By Robert Garran,A few weeks ago, my twitter feed lit up with tweets praising, of all people, an editor who had just died.
I could have let them pass by—like so many tweets—but these tweets had great passion. So in a spare moment I followed the link.
The tributes brought a tear to my eye: some of the world’s best writers explaining why Bob Silvers, editor of the New York Review for 56 years, was such an important person to them.
I love reading the New York Review, and yet I had never thought about its editors—which is the point of good editors: to the reader, they should be invisible, but to their writers, invaluable. The tributes told a universal story: what makes a great editor.
Among the recollections, Tony Judt is quoted in a note he wrote to Silvers: ‘… you will always be an extraordinary editor—by far the best I have ever known and, it seems fair to assert, by far the best there is.’
So, what made Silvers the best there was? Each reminiscence offered a different perspective— eighteen of them in the main article, plus over sixty more on the NYR website. These are some of the qualities of this best of editors, as recalled by some of his writers:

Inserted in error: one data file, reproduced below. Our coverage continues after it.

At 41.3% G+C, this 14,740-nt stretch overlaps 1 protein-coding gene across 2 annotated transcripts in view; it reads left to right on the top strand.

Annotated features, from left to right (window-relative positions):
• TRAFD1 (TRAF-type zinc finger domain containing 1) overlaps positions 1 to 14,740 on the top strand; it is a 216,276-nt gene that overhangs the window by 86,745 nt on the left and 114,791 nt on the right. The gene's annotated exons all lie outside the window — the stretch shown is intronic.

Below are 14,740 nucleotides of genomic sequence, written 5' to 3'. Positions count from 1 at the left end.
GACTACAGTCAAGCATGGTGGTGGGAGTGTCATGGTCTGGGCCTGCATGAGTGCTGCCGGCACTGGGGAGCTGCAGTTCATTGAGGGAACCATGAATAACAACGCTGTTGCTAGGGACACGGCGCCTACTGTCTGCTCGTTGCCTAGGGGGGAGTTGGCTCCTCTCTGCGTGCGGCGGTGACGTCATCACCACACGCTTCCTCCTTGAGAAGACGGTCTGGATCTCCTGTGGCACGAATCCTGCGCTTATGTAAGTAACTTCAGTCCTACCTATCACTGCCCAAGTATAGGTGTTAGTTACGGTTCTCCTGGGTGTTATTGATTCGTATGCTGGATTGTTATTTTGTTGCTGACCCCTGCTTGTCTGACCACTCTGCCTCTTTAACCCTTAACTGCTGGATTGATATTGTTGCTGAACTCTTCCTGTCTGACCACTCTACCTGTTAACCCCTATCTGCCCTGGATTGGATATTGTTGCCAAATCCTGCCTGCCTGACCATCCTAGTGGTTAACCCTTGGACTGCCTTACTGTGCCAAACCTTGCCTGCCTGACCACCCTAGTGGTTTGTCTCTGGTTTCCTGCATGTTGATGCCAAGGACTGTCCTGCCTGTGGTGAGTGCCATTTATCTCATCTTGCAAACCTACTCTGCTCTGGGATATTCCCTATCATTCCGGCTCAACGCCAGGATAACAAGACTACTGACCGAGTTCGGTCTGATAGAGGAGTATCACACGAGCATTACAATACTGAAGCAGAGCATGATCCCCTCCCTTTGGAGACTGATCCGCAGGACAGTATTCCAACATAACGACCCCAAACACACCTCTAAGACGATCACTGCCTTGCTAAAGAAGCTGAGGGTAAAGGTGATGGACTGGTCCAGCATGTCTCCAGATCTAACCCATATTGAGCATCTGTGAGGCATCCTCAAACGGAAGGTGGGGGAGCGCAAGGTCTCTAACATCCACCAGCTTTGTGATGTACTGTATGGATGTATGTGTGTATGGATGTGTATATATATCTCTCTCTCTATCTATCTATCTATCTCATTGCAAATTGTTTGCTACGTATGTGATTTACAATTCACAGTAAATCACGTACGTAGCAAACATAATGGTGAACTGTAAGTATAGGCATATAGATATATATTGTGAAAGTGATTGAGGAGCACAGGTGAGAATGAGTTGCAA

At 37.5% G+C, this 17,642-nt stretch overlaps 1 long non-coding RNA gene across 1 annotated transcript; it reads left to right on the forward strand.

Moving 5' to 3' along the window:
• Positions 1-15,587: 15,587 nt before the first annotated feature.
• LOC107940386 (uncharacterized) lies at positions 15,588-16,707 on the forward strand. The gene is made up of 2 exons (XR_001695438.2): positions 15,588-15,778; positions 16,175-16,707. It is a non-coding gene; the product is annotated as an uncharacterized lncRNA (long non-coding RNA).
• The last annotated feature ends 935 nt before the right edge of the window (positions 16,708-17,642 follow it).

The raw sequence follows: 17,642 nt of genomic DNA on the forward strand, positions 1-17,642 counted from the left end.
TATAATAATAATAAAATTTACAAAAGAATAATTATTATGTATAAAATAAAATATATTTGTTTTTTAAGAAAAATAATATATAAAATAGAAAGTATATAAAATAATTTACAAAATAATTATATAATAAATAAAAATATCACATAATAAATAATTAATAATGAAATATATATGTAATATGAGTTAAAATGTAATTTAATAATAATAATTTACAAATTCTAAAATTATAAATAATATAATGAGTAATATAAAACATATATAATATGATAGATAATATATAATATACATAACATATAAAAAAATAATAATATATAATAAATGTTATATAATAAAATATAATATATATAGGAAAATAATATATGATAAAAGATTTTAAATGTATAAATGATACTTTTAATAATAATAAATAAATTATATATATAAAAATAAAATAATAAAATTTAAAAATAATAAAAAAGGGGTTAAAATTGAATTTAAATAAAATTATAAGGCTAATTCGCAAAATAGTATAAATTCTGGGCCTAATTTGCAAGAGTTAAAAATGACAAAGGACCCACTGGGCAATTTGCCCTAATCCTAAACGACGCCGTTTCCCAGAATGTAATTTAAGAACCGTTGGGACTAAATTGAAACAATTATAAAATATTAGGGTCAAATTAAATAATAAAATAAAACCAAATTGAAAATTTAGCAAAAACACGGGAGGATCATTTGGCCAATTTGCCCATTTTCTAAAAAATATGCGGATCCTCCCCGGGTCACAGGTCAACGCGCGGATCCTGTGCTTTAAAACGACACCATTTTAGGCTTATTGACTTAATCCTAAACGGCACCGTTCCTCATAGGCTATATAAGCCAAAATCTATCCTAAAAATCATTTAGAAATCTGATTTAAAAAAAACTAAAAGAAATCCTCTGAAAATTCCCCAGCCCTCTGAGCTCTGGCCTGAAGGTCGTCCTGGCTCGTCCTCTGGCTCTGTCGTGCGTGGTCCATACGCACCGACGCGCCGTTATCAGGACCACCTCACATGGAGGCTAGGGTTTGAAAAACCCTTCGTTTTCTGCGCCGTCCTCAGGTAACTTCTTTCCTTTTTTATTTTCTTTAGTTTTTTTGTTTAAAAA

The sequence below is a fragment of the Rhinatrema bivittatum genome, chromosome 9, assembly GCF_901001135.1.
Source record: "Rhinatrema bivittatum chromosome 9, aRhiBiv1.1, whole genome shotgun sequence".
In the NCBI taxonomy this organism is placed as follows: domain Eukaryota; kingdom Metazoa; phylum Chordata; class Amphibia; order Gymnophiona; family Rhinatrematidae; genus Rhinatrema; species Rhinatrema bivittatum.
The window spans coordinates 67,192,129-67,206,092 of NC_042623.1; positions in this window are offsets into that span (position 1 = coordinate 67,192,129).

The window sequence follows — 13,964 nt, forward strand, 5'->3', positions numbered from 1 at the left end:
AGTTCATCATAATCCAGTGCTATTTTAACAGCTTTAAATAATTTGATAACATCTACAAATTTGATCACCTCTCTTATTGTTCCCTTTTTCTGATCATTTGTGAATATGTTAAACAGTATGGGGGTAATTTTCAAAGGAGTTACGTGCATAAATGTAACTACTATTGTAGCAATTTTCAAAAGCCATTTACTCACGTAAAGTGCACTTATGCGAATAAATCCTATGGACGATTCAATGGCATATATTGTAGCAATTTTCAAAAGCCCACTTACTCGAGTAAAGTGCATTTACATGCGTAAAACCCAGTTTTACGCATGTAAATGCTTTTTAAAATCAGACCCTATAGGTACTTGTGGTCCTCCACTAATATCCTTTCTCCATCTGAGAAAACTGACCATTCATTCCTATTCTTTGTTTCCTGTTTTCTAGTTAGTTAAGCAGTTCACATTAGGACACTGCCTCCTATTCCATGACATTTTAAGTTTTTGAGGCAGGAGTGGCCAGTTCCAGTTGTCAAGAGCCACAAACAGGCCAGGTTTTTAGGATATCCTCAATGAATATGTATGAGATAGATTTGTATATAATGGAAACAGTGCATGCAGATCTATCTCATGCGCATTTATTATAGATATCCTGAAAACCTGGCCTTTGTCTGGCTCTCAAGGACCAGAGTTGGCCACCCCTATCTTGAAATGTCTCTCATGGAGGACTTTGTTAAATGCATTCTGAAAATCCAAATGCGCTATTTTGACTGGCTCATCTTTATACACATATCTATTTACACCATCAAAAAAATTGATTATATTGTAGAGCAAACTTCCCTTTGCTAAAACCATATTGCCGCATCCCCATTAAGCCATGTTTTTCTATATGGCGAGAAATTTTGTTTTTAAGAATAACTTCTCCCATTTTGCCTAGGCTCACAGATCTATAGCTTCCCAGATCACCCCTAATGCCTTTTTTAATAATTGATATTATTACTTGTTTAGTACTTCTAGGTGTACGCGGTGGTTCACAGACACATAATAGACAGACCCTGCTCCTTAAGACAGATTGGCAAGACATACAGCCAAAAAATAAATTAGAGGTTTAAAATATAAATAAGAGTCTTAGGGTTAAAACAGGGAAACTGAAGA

- Silvers ‘had an infallible eye for loose thinking … There was no room in his “paper” for fuzziness or vague abstractions. He wanted examples, descriptions, and concrete thoughts. And because he was the ideal reader you most wanted to please, you gradually learned how to express yourself better.’—Ian Baruma
- ‘Silvers believed: “Clarity of prose leads to clarity of mind. And without clarity of mind, moral clarity is impossible.”’—Nathaniel Rich
- Silvers ‘eschewed jargon and the language of specialists, and pushed his writers to say things as simply and clearly as possible, without in any way reducing the sophistication of the thought.’—David Cole
- Silvers was ‘able to adopt the tone of any given writer: the artist as editor. The editor as artist.’—Mark Danner
- ‘Silvers’ essential questions were the simplest: “What do you mean? What do you really want to say?”’—Timothy Garton Ash
- ‘His goal was not to insert himself and his point of view into a piece, but rather to enable the writer to make an argument with clarity and disposition. He trusted his writers to say what they needed to say and they, in turn, trusted him to help them do so. He knew their capacities. Sometimes he knew them better than they did themselves.’—Sue Halpern
So editors, you may not be Bob Silvers, but there’s advice here that we all could follow.